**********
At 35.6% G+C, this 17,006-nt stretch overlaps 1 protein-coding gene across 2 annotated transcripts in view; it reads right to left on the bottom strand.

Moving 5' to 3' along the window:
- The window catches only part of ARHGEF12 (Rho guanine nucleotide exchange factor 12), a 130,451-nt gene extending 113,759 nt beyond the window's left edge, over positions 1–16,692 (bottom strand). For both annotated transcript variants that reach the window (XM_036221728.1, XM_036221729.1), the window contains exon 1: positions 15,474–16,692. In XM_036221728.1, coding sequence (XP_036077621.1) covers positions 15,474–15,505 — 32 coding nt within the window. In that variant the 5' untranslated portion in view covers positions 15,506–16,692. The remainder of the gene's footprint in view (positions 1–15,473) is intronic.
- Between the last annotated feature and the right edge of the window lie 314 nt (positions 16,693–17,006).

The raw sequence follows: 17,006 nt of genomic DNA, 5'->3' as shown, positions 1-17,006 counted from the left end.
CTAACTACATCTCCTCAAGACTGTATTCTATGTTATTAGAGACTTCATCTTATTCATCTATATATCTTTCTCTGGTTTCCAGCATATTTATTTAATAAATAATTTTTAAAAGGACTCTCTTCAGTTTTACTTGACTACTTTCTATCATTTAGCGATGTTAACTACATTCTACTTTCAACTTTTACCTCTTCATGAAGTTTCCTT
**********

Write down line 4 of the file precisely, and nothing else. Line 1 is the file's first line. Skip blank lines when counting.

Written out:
- Between the last annotated feature and the right edge of the window lie 314 nt (positions 16,693–17,006).